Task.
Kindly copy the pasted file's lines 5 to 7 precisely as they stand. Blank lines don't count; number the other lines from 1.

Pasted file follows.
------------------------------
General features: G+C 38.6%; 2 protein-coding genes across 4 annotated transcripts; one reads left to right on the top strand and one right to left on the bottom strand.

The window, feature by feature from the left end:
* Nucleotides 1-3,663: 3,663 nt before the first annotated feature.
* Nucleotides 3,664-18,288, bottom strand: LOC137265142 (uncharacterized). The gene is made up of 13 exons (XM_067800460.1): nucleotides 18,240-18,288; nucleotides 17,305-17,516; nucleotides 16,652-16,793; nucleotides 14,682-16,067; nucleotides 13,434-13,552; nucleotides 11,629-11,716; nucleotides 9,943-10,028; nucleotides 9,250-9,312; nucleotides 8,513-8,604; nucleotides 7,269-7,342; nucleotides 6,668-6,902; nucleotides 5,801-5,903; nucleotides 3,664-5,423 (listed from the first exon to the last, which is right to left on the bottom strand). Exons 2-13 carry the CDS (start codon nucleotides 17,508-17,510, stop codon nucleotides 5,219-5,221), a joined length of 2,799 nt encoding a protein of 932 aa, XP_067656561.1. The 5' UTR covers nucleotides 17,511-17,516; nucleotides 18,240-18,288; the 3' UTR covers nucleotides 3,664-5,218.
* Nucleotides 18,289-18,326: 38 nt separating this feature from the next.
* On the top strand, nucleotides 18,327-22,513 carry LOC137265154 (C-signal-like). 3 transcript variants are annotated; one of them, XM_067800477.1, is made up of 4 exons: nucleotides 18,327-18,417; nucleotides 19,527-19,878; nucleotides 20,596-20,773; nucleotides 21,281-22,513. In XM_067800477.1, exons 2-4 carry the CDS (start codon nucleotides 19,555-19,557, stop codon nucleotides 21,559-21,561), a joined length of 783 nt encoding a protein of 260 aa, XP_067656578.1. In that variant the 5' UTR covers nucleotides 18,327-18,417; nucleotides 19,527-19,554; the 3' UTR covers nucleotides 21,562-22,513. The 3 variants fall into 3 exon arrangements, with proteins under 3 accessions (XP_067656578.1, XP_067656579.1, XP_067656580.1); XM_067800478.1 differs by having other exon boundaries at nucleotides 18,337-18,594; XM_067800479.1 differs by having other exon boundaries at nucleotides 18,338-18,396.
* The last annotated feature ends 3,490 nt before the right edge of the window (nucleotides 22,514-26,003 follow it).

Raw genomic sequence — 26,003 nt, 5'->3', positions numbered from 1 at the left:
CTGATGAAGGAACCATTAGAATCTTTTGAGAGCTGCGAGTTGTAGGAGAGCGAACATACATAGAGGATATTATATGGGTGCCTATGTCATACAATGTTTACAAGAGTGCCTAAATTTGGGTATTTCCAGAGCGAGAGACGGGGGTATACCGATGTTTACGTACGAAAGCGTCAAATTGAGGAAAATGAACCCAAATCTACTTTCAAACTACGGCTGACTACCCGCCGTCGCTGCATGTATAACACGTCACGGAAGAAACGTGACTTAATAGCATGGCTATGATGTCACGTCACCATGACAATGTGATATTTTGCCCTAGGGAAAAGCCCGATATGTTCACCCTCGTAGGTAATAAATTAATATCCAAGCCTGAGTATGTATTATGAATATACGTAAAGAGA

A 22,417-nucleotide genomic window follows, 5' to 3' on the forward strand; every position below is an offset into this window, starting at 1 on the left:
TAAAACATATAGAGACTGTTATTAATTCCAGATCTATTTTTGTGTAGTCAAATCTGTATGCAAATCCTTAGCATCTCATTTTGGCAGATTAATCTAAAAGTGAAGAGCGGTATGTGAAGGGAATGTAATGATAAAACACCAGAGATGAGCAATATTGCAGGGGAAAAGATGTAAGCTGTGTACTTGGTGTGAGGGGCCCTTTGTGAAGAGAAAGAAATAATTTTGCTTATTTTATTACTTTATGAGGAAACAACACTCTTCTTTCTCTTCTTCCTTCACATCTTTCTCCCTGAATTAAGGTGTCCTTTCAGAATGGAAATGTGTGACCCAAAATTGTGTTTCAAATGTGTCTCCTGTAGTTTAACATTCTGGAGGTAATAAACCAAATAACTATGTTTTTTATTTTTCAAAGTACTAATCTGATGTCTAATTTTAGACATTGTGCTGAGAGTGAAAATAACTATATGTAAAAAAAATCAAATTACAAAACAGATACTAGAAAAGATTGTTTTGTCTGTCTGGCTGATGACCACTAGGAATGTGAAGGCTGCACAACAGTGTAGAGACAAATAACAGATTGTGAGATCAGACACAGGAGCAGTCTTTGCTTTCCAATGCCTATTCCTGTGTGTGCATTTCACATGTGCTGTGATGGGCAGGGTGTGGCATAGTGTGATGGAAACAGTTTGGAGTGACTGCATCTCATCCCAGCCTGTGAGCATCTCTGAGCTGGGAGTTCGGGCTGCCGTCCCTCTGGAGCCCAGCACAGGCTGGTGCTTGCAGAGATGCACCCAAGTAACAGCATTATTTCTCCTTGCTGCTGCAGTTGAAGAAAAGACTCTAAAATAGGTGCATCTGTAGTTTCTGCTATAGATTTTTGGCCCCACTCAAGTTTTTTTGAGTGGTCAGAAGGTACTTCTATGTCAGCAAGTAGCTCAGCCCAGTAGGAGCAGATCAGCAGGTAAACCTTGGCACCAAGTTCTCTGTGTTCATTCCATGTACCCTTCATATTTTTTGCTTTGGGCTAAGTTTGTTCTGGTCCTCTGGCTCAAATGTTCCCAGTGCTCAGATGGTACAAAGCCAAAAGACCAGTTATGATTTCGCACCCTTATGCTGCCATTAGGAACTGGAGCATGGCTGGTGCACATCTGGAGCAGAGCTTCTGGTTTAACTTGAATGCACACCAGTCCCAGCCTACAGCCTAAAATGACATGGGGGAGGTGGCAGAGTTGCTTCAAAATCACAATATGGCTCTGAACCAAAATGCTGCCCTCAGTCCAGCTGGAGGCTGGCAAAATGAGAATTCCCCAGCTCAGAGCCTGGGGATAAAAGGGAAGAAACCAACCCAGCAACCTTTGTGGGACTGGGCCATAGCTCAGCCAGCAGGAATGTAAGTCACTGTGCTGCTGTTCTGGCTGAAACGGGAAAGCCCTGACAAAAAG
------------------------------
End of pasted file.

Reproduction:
* Nucleotides 18,289-18,326: 38 nt separating this feature from the next.
* On the top strand, nucleotides 18,327-22,513 carry LOC137265154 (C-signal-like). 3 transcript variants are annotated; one of them, XM_067800477.1, is made up of 4 exons: nucleotides 18,327-18,417; nucleotides 19,527-19,878; nucleotides 20,596-20,773; nucleotides 21,281-22,513. In XM_067800477.1, exons 2-4 carry the CDS (start codon nucleotides 19,555-19,557, stop codon nucleotides 21,559-21,561), a joined length of 783 nt encoding a protein of 260 aa, XP_067656578.1. In that variant the 5' UTR covers nucleotides 18,327-18,417; nucleotides 19,527-19,554; the 3' UTR covers nucleotides 21,562-22,513. The 3 variants fall into 3 exon arrangements, with proteins under 3 accessions (XP_067656578.1, XP_067656579.1, XP_067656580.1); XM_067800478.1 differs by having other exon boundaries at nucleotides 18,337-18,594; XM_067800479.1 differs by having other exon boundaries at nucleotides 18,338-18,396.
* The last annotated feature ends 3,490 nt before the right edge of the window (nucleotides 22,514-26,003 follow it).